Fishing activities often result in the unintended capture and death of around 500 seals each year along Iran’s coast alone. Similar incidents likely occur in other parts of the Caspian Sea but are not as well-documented.
In 2000, thousands of seals died due to an outbreak of canine distemper virus (CDV). There are concerns that such outbreaks could happen again and continue to pose a threat to the population.
High levels of DDT contamination have been found in Caspian seal blubber. This chemical is believed to be responsible for low fertility rates among female seals, with some experiencing rates as low as 20-30 percent over the past decade.
An invasive species called Mnemiopsis leidyi has also become a problem for the Caspian seal. Originally from the northwest Atlantic Ocean, it spreads through ship ballast water. This carnivorous creature feeds on zooplankton and disrupts the local food chain when introduced into new environments. By the late 1990s, it had made its way into the Caspian Sea via ships traveling through canals. The south region seems most affected by this invader since it combines with intense fisheries leading to reductions in small pelagic fish populations like kilka (sprat).
Loss of habitat primarily stems from human interference such as coastal development for housing or industry or disturbances caused by poachers or fishermen frequently disrupting haul-out sites where seals rest on land.
Considering historical population declines, ongoing threats faced by these animals, and their current downward trajectory, the Caspian seal is now listed as endangered on the IUCN Red List of threatened species. Urgent conservation efforts are needed to prevent their extinction.
The most important step in conserving the Caspian seals is to stop all intentional killings. Currently, efforts are being made to convince the Russian authorities that the population size is still declining and cannot support any form of hunting. The annual hunting quotas set by regional authorities exceed the number of seal pups born each year as documented by international surveys. To address this, a team called CISS is working with the Darwin project to ensure that these population figures are recognized and acknowledged by regional governments.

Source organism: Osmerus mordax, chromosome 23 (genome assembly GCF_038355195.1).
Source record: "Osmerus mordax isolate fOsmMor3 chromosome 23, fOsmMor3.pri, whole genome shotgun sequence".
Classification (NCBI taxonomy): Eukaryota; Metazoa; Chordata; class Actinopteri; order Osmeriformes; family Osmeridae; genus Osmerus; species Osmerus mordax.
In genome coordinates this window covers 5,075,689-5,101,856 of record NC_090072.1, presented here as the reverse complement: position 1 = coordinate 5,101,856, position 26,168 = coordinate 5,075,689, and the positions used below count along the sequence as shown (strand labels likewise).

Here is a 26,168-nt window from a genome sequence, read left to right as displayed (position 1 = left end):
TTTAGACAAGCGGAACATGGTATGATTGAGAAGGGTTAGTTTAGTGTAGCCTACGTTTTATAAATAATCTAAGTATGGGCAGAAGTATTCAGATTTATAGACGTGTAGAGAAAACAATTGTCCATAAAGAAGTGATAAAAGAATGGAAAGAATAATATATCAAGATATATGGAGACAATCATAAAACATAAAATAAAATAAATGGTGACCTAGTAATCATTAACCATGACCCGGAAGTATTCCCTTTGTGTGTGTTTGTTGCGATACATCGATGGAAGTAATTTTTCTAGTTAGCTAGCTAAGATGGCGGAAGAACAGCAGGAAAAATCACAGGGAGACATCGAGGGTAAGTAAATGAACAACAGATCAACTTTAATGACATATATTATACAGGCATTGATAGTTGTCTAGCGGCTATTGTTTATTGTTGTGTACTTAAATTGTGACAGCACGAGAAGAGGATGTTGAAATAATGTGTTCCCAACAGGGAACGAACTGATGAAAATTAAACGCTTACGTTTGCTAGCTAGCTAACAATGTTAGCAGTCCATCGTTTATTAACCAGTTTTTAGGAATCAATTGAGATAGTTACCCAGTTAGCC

Scientists from the Darwin project are leading by example in promoting non-lethal methods for studying seals. They have replaced traditional scientific hunts with techniques that involve capturing, tranquilizing, sampling, treating with antibiotics, and releasing seals unharmed. Other samples are collected from already deceased seals found due to interactions with fisheries or natural causes.
In Iran, efforts have been made through the Darwin project to tackle seal deaths caused during fishing operations. Workshops were organized with local fishing associations and game wardens to implement a new system where fishermen who catch a seal in their nets no longer kill it but instead keep it in a holding tank until experts arrive to record data and take samples before releasing it unharmed. By-catch (accidental capture) of seals remains an issue throughout much of the Caspian Sea in both legal and illegal fishing activities; thus quantifying its extent is an important research priority. Habitat loss has been observed on Zhilhov Island and Shakhova Kosa on the Asheron Peninsula in Azerbaijan. These areas used to be regular resting spots for seals but have become deserted recently. The Darwin monitoring program led by Tariel Eybatov aims to understand why this habitat loss occurred so that steps can be taken towards its reversal.
A comprehensive plan known as SCAMP (Seal Conservation Action and Management Plan) has been developed by the Darwin team based on similar plans implemented elsewhere, like HELCOM in the Baltic region and the Wadden Sea agreement. This plan has been accepted as a working plan by government representatives in the Caspian Sea region since late 2006, providing a framework for conservation efforts moving forward.